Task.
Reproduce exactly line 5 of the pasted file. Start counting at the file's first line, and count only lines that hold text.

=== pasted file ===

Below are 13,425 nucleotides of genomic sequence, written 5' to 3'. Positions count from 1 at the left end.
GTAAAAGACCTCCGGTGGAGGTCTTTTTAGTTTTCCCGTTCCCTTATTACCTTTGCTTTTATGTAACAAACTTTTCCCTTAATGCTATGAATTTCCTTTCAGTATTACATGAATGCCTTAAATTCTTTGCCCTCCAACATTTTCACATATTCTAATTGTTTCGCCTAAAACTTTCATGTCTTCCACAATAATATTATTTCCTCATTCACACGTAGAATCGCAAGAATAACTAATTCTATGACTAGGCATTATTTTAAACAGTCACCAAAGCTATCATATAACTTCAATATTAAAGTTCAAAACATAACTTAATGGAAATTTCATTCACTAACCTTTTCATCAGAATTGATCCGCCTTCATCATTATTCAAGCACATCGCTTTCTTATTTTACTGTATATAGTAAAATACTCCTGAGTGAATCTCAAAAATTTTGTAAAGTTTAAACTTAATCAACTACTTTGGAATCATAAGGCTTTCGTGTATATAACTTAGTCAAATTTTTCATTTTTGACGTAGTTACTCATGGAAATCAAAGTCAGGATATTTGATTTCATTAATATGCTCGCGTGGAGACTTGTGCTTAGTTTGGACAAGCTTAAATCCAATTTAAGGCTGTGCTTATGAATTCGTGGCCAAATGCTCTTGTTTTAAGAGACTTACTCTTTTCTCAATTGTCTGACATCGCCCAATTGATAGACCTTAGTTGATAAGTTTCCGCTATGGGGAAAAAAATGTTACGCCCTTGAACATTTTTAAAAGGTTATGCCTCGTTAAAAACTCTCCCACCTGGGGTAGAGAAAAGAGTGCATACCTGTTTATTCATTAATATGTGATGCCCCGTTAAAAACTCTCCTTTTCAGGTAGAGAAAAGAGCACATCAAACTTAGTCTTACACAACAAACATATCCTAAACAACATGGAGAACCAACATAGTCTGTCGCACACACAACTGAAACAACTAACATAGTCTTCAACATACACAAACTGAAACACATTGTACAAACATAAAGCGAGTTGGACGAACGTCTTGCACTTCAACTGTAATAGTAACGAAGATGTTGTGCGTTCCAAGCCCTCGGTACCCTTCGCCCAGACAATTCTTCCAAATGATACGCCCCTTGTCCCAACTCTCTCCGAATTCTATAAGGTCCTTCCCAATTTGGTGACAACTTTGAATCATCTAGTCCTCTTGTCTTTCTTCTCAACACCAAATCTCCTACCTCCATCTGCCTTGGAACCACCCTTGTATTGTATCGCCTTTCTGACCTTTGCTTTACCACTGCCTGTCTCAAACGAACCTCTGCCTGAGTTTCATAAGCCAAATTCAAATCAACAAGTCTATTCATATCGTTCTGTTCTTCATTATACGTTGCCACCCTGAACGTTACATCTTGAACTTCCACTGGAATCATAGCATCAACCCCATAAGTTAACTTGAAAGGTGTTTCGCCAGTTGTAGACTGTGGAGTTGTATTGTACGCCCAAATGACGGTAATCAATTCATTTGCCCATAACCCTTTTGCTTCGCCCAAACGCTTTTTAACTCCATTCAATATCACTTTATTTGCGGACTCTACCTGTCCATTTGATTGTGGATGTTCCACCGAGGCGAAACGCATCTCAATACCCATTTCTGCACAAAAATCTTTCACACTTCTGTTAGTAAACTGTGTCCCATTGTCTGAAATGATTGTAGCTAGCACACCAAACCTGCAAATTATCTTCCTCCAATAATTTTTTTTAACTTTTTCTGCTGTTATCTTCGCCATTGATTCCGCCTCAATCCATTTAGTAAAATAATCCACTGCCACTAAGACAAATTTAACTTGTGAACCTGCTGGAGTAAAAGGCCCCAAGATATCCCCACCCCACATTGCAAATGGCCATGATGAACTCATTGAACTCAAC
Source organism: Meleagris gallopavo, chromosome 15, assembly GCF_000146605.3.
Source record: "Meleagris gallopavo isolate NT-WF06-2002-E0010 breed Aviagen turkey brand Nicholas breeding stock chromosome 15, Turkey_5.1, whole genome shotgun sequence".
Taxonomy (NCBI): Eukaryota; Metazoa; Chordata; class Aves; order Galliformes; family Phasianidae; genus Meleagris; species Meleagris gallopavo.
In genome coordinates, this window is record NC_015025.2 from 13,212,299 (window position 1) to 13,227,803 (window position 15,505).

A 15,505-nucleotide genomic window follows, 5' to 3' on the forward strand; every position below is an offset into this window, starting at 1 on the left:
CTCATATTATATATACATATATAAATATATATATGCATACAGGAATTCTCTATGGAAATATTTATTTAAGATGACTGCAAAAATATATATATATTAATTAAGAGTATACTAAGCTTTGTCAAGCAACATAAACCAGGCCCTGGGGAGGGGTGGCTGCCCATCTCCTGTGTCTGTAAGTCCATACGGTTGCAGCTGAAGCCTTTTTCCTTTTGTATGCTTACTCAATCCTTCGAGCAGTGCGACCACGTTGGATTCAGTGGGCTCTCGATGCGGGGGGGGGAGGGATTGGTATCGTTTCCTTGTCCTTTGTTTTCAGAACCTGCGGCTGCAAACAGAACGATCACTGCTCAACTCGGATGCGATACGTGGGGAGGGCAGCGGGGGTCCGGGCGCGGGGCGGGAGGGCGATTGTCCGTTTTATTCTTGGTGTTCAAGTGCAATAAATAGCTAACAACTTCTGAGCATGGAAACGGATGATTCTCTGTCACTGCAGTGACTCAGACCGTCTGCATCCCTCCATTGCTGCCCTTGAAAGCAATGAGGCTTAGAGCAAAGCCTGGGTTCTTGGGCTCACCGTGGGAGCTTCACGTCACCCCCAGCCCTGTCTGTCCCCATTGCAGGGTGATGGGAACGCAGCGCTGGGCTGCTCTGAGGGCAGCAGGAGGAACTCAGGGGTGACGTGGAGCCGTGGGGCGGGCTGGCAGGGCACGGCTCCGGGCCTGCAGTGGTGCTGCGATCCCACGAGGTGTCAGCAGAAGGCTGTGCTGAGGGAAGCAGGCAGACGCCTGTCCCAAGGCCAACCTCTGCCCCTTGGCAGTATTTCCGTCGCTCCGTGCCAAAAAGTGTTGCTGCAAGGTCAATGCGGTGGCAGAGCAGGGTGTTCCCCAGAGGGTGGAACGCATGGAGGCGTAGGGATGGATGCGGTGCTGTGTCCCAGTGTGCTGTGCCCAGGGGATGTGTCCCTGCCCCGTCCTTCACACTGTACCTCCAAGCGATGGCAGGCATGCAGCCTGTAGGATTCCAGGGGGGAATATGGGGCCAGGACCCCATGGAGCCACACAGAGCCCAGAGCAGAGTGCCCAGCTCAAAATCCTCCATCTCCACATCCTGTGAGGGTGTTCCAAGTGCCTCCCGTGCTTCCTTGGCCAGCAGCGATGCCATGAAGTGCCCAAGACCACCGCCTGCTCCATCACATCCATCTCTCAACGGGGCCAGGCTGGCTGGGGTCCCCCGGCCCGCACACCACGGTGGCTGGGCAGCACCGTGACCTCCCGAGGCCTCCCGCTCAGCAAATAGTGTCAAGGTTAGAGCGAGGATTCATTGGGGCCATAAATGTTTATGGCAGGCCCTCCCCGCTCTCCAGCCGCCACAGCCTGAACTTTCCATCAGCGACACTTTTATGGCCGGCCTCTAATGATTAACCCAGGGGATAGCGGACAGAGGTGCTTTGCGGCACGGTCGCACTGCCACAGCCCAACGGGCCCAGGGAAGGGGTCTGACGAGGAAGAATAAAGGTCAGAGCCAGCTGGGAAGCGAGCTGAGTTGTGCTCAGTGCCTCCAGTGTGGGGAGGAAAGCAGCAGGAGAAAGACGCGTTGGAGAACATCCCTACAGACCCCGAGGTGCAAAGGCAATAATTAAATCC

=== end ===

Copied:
Taxonomy (NCBI): Eukaryota; Metazoa; Chordata; class Aves; order Galliformes; family Phasianidae; genus Meleagris; species Meleagris gallopavo.